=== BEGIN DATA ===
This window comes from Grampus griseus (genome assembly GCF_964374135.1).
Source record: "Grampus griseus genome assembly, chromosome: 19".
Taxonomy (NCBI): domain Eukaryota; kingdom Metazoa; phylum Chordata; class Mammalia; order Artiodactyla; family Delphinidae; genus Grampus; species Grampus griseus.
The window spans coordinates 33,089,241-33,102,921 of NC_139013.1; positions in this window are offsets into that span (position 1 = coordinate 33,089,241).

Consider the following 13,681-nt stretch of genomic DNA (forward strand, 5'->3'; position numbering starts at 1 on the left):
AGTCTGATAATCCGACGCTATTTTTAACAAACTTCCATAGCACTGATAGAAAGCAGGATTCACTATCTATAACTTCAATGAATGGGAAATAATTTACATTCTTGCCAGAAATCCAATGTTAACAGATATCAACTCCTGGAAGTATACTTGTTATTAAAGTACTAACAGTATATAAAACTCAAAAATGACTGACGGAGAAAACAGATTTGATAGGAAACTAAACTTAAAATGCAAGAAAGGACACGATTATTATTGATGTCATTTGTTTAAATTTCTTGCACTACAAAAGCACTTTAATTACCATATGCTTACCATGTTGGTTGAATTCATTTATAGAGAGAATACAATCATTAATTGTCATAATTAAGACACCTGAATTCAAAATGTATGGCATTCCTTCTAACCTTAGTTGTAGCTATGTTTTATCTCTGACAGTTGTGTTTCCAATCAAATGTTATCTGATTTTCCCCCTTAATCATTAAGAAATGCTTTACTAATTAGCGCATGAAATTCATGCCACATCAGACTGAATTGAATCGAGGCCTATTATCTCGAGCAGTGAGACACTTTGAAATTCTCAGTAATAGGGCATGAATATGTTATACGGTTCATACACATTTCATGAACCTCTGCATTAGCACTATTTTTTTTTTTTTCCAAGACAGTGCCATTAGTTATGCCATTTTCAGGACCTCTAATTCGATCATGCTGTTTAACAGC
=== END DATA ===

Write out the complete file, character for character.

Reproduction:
This window comes from Grampus griseus (genome assembly GCF_964374135.1).
Source record: "Grampus griseus genome assembly, chromosome: 19".
Taxonomy (NCBI): domain Eukaryota; kingdom Metazoa; phylum Chordata; class Mammalia; order Artiodactyla; family Delphinidae; genus Grampus; species Grampus griseus.
The window spans coordinates 33,089,241-33,102,921 of NC_139013.1; positions in this window are offsets into that span (position 1 = coordinate 33,089,241).

Consider the following 13,681-nt stretch of genomic DNA (forward strand, 5'->3'; position numbering starts at 1 on the left):
AGTCTGATAATCCGACGCTATTTTTAACAAACTTCCATAGCACTGATAGAAAGCAGGATTCACTATCTATAACTTCAATGAATGGGAAATAATTTACATTCTTGCCAGAAATCCAATGTTAACAGATATCAACTCCTGGAAGTATACTTGTTATTAAAGTACTAACAGTATATAAAACTCAAAAATGACTGACGGAGAAAACAGATTTGATAGGAAACTAAACTTAAAATGCAAGAAAGGACACGATTATTATTGATGTCATTTGTTTAAATTTCTTGCACTACAAAAGCACTTTAATTACCATATGCTTACCATGTTGGTTGAATTCATTTATAGAGAGAATACAATCATTAATTGTCATAATTAAGACACCTGAATTCAAAATGTATGGCATTCCTTCTAACCTTAGTTGTAGCTATGTTTTATCTCTGACAGTTGTGTTTCCAATCAAATGTTATCTGATTTTCCCCCTTAATCATTAAGAAATGCTTTACTAATTAGCGCATGAAATTCATGCCACATCAGACTGAATTGAATCGAGGCCTATTATCTCGAGCAGTGAGACACTTTGAAATTCTCAGTAATAGGGCATGAATATGTTATACGGTTCATACACATTTCATGAACCTCTGCATTAGCACTATTTTTTTTTTTTTCCAAGACAGTGCCATTAGTTATGCCATTTTCAGGACCTCTAATTCGATCATGCTGTTTAACAGC